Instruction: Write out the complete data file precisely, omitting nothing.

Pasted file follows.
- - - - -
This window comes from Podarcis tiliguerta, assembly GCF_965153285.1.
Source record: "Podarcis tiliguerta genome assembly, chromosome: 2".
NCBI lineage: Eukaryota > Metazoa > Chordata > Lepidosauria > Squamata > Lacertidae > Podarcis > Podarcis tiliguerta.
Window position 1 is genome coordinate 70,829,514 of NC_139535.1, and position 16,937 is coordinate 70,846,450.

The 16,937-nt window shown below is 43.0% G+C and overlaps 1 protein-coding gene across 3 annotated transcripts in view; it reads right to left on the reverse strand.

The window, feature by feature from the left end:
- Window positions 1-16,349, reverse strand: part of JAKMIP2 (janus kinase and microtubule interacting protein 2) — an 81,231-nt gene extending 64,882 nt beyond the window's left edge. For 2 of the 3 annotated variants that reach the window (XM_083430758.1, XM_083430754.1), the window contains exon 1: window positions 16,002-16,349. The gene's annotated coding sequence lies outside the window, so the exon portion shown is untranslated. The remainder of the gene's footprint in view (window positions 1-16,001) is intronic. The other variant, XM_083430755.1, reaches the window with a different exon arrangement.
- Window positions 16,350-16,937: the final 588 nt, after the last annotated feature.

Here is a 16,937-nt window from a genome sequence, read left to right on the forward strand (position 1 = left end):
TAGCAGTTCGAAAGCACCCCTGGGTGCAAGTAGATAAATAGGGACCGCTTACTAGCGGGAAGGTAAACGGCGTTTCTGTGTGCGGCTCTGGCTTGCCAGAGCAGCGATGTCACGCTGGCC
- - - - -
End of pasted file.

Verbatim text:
This window comes from Podarcis tiliguerta, assembly GCF_965153285.1.
Source record: "Podarcis tiliguerta genome assembly, chromosome: 2".
NCBI lineage: Eukaryota > Metazoa > Chordata > Lepidosauria > Squamata > Lacertidae > Podarcis > Podarcis tiliguerta.
Window position 1 is genome coordinate 70,829,514 of NC_139535.1, and position 16,937 is coordinate 70,846,450.

The 16,937-nt window shown below is 43.0% G+C and overlaps 1 protein-coding gene across 3 annotated transcripts in view; it reads right to left on the reverse strand.

The window, feature by feature from the left end:
- Window positions 1-16,349, reverse strand: part of JAKMIP2 (janus kinase and microtubule interacting protein 2) — an 81,231-nt gene extending 64,882 nt beyond the window's left edge. For 2 of the 3 annotated variants that reach the window (XM_083430758.1, XM_083430754.1), the window contains exon 1: window positions 16,002-16,349. The gene's annotated coding sequence lies outside the window, so the exon portion shown is untranslated. The remainder of the gene's footprint in view (window positions 1-16,001) is intronic. The other variant, XM_083430755.1, reaches the window with a different exon arrangement.
- Window positions 16,350-16,937: the final 588 nt, after the last annotated feature.

Here is a 16,937-nt window from a genome sequence, read left to right on the forward strand (position 1 = left end):
TAGCAGTTCGAAAGCACCCCTGGGTGCAAGTAGATAAATAGGGACCGCTTACTAGCGGGAAGGTAAACGGCGTTTCTGTGTGCGGCTCTGGCTTGCCAGAGCAGCGATGTCACGCTGGCC